But in spite of their safety record, phthalates have been targeted by a well-orchestrated scare campaign run by special interest groups. Last year the activists successfully inserted their anti-phthalate agenda into the Consumer Product Safety Improvement Act, which placed restrictions on how the chemicals could be used in children s products. Congress did not evaluate the safety of phthalates in its decision, instead implementing a precautionary principle approach. Activist groups based their campaigns on flawed research and preliminary (or even rodent) studies, conveniently ignoring government research supporting the safety of phthalates studies by accredited evaluators including the European Union, Consumer Product Safety Commission, and the National Toxicology Program s Center for Evaluation of Risks to Human Reproduction.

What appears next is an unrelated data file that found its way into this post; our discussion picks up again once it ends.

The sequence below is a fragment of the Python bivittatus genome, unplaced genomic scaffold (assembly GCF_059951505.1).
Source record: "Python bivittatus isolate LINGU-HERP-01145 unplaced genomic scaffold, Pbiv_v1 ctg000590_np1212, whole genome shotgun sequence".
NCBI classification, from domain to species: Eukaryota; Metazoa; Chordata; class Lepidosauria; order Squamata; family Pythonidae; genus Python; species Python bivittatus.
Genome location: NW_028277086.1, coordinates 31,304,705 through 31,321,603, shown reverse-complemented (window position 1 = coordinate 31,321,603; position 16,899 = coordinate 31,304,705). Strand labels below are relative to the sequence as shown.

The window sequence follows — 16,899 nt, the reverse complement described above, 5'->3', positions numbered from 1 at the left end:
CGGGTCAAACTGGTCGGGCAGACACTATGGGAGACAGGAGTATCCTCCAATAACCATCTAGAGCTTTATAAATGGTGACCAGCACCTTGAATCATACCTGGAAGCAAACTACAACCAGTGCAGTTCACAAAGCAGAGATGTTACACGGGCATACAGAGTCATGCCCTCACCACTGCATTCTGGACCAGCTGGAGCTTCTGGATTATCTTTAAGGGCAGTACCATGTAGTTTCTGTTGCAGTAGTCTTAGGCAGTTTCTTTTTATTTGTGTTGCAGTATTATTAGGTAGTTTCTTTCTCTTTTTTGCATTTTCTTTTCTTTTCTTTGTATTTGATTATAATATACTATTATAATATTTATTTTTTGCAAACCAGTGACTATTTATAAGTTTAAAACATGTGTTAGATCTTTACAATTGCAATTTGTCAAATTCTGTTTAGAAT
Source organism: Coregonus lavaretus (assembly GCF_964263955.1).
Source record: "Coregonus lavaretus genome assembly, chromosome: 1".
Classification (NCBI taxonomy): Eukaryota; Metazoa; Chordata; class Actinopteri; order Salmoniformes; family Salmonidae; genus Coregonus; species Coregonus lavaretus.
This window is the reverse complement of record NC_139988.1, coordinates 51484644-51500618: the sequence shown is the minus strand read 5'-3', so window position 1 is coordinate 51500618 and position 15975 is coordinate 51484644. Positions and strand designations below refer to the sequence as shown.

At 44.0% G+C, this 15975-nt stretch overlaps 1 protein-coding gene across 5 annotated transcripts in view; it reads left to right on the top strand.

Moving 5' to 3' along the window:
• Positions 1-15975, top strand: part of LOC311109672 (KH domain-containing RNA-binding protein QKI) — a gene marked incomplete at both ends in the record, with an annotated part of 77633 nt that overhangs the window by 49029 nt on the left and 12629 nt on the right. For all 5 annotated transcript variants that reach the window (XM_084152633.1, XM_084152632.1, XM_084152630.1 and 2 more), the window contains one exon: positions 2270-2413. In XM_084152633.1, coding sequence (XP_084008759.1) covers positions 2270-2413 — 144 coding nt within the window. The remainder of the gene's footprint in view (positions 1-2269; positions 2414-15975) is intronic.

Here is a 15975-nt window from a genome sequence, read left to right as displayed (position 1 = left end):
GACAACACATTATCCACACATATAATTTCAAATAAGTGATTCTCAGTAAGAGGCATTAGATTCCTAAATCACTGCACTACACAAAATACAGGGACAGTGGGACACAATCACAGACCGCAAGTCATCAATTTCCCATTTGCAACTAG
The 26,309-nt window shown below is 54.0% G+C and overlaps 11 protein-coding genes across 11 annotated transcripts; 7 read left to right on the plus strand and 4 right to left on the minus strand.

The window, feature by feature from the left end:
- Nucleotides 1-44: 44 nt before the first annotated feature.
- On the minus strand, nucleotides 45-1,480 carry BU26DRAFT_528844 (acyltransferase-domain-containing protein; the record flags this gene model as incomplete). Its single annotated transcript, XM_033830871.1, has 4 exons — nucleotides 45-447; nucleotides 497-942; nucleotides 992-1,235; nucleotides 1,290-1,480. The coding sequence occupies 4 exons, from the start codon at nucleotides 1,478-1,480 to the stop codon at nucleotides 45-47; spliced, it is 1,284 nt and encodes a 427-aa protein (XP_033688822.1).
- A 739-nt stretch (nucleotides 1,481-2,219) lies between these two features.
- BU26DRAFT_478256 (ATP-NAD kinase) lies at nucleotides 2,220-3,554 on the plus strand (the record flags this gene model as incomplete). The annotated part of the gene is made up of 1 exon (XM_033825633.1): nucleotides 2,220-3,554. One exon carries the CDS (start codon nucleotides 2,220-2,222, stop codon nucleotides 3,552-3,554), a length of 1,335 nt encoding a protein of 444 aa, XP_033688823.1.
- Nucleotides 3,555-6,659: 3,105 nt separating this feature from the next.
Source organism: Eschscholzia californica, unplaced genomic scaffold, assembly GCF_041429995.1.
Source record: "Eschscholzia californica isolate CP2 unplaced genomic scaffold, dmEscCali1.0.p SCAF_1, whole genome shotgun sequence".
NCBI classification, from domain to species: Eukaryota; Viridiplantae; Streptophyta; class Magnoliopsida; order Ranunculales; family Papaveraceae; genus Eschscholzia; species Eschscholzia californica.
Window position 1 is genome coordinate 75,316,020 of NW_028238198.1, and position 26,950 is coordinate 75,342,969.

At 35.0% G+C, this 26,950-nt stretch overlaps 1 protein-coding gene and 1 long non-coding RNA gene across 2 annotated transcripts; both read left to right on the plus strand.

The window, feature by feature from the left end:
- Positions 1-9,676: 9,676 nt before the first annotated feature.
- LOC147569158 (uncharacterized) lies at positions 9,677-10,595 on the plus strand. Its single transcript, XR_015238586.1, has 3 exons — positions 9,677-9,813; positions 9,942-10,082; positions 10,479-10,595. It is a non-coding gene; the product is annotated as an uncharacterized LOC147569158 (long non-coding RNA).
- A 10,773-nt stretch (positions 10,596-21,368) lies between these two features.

Instead of reviewing the scientific facts, many lawmakers caved to propaganda and media hype. The most frequently cited studies attacking phthalates don t account for risk or exposure, trying to establish cause and effect without regard to accepted scientific precepts. One scientist whose entire career has been devoted to a crusade against phthalates is the statistician Dr. Shanna Swan, director of the Center for Reproductive Epidemiology at the Rochester University School of Medicine and Dentistry. Swan has attempted to show reproductive and developmental effects from phthalate exposure but despite the publicity surrounding her studies, she has yet to prove a direct link between phthalates and the health effects she claims. Moreover, none of her research has been reproduced by other scientists and her conclusions have been called into question by the scientific community.
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